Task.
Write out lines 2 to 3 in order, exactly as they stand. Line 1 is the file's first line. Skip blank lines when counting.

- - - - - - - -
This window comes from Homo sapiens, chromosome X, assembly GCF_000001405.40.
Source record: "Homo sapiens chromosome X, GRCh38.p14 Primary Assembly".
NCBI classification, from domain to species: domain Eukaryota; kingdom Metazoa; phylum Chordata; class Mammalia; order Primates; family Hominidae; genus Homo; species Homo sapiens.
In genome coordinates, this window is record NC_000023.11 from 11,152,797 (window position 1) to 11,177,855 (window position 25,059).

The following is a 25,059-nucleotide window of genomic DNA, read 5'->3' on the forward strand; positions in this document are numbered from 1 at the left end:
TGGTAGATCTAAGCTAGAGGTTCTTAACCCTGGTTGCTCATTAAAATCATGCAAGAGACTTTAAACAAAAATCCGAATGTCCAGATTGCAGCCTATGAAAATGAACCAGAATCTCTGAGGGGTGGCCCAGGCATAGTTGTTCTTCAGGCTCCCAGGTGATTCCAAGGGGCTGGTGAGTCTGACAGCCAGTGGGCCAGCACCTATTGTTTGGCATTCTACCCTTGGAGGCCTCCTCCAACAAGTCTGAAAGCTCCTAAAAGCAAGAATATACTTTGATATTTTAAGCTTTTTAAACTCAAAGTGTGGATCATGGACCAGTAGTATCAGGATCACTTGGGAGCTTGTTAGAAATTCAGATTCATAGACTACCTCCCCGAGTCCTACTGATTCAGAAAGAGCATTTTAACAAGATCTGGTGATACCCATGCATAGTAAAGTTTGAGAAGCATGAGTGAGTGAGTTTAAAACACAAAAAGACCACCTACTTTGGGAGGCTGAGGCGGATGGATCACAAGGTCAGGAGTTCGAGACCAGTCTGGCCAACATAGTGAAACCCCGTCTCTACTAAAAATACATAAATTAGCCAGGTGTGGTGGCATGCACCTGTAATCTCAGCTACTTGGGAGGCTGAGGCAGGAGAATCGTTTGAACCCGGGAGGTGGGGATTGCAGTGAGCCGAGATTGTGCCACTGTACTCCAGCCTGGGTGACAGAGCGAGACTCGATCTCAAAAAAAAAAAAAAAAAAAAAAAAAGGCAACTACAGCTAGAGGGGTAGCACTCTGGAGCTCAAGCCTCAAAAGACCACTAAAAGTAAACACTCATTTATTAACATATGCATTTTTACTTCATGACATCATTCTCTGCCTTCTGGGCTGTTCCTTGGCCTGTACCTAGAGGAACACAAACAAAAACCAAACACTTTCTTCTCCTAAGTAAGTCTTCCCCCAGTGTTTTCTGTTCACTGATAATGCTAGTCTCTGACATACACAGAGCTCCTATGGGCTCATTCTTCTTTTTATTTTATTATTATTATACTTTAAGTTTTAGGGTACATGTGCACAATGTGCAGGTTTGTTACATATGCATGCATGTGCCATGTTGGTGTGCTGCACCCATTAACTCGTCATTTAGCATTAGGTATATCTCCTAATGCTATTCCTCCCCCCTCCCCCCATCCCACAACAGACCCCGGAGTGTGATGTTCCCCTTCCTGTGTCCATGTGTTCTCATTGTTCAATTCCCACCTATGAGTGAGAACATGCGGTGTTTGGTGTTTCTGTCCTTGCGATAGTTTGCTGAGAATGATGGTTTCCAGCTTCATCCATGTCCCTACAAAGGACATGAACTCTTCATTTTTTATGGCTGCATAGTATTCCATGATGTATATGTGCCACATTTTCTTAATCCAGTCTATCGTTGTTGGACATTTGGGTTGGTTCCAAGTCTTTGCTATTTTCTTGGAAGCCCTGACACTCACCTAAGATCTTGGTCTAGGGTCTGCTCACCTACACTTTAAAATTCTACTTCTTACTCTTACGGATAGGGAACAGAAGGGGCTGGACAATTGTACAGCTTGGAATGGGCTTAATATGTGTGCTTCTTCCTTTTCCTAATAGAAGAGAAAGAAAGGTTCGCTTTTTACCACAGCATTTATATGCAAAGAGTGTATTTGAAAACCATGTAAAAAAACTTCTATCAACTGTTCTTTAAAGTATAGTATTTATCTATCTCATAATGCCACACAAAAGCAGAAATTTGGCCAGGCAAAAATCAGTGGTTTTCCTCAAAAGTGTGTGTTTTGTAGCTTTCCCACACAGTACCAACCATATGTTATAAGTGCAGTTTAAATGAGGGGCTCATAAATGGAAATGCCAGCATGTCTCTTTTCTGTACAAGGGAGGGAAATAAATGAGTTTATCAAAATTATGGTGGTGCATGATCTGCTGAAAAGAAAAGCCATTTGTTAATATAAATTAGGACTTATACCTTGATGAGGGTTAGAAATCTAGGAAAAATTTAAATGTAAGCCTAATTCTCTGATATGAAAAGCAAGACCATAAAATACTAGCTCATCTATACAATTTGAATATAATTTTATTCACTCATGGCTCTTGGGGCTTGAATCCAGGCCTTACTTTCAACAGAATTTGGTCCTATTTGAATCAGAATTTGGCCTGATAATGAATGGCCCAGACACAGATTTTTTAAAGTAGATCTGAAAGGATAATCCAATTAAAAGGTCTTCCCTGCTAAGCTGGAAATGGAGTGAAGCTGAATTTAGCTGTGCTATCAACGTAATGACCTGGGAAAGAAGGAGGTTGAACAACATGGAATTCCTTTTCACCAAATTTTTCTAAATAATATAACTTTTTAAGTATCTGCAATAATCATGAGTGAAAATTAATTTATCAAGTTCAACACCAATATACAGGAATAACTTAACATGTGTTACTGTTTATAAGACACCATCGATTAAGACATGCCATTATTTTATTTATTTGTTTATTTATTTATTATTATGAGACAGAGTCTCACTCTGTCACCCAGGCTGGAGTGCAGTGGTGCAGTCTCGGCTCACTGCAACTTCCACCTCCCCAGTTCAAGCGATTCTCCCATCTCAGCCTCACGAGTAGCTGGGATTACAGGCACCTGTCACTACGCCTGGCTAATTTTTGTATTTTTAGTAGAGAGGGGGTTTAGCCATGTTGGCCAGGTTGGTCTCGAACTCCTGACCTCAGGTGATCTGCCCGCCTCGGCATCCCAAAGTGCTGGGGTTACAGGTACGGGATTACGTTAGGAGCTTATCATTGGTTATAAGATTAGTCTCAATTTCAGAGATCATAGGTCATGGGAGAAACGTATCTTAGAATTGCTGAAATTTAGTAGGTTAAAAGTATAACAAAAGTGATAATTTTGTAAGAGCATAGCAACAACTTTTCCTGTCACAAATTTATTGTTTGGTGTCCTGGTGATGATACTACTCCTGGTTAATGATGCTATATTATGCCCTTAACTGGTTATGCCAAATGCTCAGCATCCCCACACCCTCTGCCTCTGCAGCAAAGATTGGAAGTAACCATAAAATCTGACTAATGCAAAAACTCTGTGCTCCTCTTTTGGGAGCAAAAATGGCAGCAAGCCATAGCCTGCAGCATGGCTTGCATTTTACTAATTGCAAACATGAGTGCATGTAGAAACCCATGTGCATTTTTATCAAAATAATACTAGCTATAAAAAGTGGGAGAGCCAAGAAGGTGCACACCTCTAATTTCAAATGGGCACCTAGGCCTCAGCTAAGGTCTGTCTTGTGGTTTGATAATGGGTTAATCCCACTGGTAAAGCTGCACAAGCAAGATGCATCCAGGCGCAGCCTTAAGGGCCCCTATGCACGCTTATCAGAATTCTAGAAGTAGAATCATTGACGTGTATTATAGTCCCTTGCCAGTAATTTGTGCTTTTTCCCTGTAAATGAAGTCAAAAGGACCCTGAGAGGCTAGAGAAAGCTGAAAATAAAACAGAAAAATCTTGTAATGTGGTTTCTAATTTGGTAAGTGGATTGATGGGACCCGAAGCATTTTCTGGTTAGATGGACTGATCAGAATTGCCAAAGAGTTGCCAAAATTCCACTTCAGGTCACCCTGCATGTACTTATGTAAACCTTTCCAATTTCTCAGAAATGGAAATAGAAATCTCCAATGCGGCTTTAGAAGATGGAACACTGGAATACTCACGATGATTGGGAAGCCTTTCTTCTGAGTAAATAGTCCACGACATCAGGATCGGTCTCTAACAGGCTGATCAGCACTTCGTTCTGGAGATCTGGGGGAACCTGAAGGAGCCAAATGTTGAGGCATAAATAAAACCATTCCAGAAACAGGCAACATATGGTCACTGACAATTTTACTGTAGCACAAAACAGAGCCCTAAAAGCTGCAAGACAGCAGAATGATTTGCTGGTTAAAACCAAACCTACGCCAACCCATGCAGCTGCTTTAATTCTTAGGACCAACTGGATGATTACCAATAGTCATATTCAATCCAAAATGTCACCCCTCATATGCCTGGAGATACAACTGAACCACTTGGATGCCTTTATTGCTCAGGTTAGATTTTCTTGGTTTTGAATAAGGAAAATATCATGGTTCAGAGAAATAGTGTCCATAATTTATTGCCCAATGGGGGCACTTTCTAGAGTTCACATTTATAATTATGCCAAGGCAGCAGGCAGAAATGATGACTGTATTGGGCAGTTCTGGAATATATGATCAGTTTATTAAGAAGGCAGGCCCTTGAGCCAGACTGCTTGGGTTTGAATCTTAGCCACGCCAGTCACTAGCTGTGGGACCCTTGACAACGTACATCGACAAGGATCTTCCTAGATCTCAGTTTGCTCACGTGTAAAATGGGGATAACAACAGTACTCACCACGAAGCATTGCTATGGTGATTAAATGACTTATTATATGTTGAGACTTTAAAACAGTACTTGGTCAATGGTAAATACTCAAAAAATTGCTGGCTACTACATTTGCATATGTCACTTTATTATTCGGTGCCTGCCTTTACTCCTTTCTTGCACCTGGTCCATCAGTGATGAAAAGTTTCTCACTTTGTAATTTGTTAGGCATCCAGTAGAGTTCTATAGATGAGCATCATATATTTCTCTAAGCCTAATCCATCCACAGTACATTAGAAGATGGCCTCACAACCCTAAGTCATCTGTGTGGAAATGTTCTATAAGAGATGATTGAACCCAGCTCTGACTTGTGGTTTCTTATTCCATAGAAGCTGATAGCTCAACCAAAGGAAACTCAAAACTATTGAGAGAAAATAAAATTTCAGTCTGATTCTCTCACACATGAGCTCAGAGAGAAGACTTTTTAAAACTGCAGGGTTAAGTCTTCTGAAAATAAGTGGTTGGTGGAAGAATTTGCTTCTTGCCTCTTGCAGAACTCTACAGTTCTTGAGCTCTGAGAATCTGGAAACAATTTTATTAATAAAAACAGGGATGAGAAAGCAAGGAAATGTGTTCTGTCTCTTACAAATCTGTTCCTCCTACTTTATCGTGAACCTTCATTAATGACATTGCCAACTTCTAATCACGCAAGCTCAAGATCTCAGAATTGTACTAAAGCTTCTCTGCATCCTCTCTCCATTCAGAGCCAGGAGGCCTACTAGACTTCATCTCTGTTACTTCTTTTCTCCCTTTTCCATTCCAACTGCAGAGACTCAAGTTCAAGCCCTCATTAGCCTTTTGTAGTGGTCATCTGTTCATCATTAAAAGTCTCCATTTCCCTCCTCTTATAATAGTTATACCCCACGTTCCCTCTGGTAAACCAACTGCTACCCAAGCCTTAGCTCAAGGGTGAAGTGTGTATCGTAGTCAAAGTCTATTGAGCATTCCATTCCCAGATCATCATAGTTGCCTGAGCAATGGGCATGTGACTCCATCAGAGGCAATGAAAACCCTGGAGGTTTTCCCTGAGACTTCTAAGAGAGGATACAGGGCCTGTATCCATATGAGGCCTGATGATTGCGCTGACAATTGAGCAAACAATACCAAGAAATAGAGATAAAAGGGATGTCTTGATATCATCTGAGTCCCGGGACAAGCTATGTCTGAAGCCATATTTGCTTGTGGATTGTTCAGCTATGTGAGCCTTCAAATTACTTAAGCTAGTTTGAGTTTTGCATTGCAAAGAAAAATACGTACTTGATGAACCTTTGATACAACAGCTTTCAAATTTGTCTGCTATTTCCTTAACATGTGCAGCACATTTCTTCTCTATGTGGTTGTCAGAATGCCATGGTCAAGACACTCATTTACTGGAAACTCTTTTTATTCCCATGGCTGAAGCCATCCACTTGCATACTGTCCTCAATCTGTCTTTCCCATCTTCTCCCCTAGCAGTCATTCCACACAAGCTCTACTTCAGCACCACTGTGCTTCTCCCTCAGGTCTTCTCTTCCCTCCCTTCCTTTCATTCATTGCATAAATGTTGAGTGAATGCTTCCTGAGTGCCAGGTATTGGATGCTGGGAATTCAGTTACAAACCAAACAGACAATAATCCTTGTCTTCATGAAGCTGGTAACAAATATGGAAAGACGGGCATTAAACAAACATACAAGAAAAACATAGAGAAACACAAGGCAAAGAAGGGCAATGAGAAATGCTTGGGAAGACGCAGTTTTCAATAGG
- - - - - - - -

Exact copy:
Source record: "Homo sapiens chromosome X, GRCh38.p14 Primary Assembly".
NCBI classification, from domain to species: domain Eukaryota; kingdom Metazoa; phylum Chordata; class Mammalia; order Primates; family Hominidae; genus Homo; species Homo sapiens.